Prime Minister Benjamin Netanyahu at a weekly cabinet meeting, November 18, 2018.
(photo credit: EMIL SALMAN/POOL)
Prime Minister Binyamin Netanyahu knows his history: Whenever a Likud-run government has been brought down by its erstwhile allies on the Right, the Left has returned to power. Hence his determination to recapture control of his coalition and not be seen as having been forced into elections in March.
If there are to be early elections, it is crucial for the prime minister’s positioning that he is the person pulling the plug on his government, at a time of his own choosing, as opposed to losing a no-confidence vote in the Knesset and being kicked out of office.
In 1992, the hardline Yitzhak Shamir had to bring forward the date of the elections after two small right-wing parties left his coalition to protest against a plan to grant autonomy to the Palestinian population in West Bank and Gaza Strip. Fought against a background of a poorly performing economy, no progress in the peace process, and public protests against institutional corruption (unlike our present prime minister, Shamir himself was famed for his frugal lifestyle and disinterest in money), Yitzhak Rabin succeeded in forming the first Labor-led coalition for 15 years.
Seven years later, Netanyahu shared a similar fate to Shamir. Unable to win the right wing’s support for the Wye Agreement, which promised further Israeli withdrawals from populated areas in the West Bank, Netanyahu lost a vote of no confidence in the Knesset, forcing his government to disband. In the resultant elections, Netanyahu was decisively beaten by Labor’s Ehud Barak and turned out of office.
Avigdor Liberman’s resignation as defense minister threatens Netanyahu with a repeat performance of 1992 and 1999. Yet again, a Likud prime minister is being undermined by a political ally to the right of him. Liberman’s charge that Israel capitulated to terrorism in agreeing to a ceasefire with Hamas after the Palestinians fired almost 500 rockets into Israel is a deadly missile attack on Netanyahu’s credentials as Israel’s Mr. Security.
Netanyahu has always promised his supporters a vigorous response to Palestinian terrorism, but his current premiership has been marked by a surprising and welcome pragmatism. On the eve of the most recent round of fighting in Gaza, Netanyahu was busy telling reporters he was doing everything in his power “to prevent an unnecessary war.” On a national level, his decision to follow through on this by seeking a ceasefire and not stepping up Israel’s reaction to Hamas’ rocket attacks was the correct one to make, although it will cost him politically.
Regional Cooperation Minister Tzachi Hanegbi gave the game away as to Netanyahu’s thinking, with his unscripted remarks that Hamas’ rocket attacks were “minor” in the sense they were not targeted at Tel Aviv. Unpalatable as this truth is, there is a huge difference in terms of the country’s national interest between rockets disturbing Israeli life in Gaza Strip periphery communities and one blowing up a plane on the runway at Ben Gurion Airport. Opposition politicians sanctimoniously declaring otherwise are guilty of shameless political cynicism.
Nevertheless, a prime minister cannot afford to be seen as weak on countering terrorism. Liberman’s resignation, combined with Bayit Yehudi leader Naftali Bennett’s constant attacks on the IDF’s weak response to events in Gaza, will inevitably erode Netanyahu’s standing among his base. The demonstrations against the ceasefire in the Likud-supporting heartland of Sderot will definitely have set off the political warning bells in the prime minister’s Balfour Street residence.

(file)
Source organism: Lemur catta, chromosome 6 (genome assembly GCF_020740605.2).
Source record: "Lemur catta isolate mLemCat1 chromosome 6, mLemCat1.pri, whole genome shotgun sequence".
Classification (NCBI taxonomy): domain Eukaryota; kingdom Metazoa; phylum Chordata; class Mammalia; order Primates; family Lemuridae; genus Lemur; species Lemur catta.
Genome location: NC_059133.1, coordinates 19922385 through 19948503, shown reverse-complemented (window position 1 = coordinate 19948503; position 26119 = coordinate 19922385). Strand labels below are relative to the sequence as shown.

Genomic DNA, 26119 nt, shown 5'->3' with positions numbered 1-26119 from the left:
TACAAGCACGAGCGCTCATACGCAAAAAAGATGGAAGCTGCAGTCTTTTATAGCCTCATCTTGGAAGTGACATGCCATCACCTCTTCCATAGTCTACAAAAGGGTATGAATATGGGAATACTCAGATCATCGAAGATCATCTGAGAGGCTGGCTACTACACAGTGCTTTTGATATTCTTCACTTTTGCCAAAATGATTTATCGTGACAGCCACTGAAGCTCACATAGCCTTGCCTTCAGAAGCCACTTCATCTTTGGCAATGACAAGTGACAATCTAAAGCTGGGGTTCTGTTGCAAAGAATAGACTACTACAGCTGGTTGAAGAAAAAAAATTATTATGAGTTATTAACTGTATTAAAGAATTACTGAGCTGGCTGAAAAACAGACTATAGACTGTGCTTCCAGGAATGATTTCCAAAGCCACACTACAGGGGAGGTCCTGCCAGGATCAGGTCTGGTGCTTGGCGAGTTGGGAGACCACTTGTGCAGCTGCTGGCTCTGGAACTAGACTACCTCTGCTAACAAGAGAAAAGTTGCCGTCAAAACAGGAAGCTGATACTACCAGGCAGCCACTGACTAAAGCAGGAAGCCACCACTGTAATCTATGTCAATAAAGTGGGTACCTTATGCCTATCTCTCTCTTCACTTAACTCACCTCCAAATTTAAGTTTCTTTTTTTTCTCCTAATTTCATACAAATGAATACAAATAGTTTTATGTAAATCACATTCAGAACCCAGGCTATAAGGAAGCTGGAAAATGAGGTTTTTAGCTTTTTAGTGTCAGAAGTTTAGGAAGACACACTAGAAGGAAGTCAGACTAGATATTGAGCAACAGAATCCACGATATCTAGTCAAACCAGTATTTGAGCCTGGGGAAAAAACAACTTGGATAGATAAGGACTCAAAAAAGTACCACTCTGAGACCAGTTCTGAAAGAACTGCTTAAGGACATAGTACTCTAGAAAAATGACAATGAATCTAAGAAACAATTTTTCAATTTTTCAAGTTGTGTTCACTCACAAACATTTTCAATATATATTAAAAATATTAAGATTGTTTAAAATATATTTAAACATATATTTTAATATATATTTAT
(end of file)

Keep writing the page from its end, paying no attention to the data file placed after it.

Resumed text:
On top of this, Netanyahu also risks fighting early elections at exactly the time when Attorney General Avichai Mendelblit is liable to make his decision regarding an indictment in the various corruption cases surrounding the prime minister. Despite the prime minister’s insistent denials there is nothing to these charges, he certainly does not want to be going to the polls under the cloud of a criminal indictment.
But unlike 1992 or 1999, Netanyahu is not facing a serious opponent with real leadership credentials. As former IDF chiefs of staff, both Rabin and Barak could outperform Netanyahu in the security arena. Both men also offered the country a chance of real change, which Rabin delivered with the breakthrough Oslo Agreements with the PLO and Barak with his courageous unilateral withdrawal of the IDF from Lebanon.
Unfortunately, there is no one in today’s opposition with a similar profile to either Rabin or Barak, nor is there one dominant party able to challenge the Likud’s standing as Israel’s largest party.
Now that Liberman has fired the first bullet in the 2019 election campaign, Israel’s center and center-left parties have a short window of opportunity to rally behind one leader – a returning Ehud Barak? Tzipi Livni? (Yair Lapid is too lightweight for the role and Avi Gabbai is a political nonentity) – and form one party to rival the Likud and bring down Binyamin Netanyahu.
If they fail to do so, then Netanyahu will most likely break the pattern of 1992 and 1999 and re-emerge as the country’s next prime minister, despite having lost the support of his right-wing allies.The writer is a former editor-in-chief of The Jerusalem Post.
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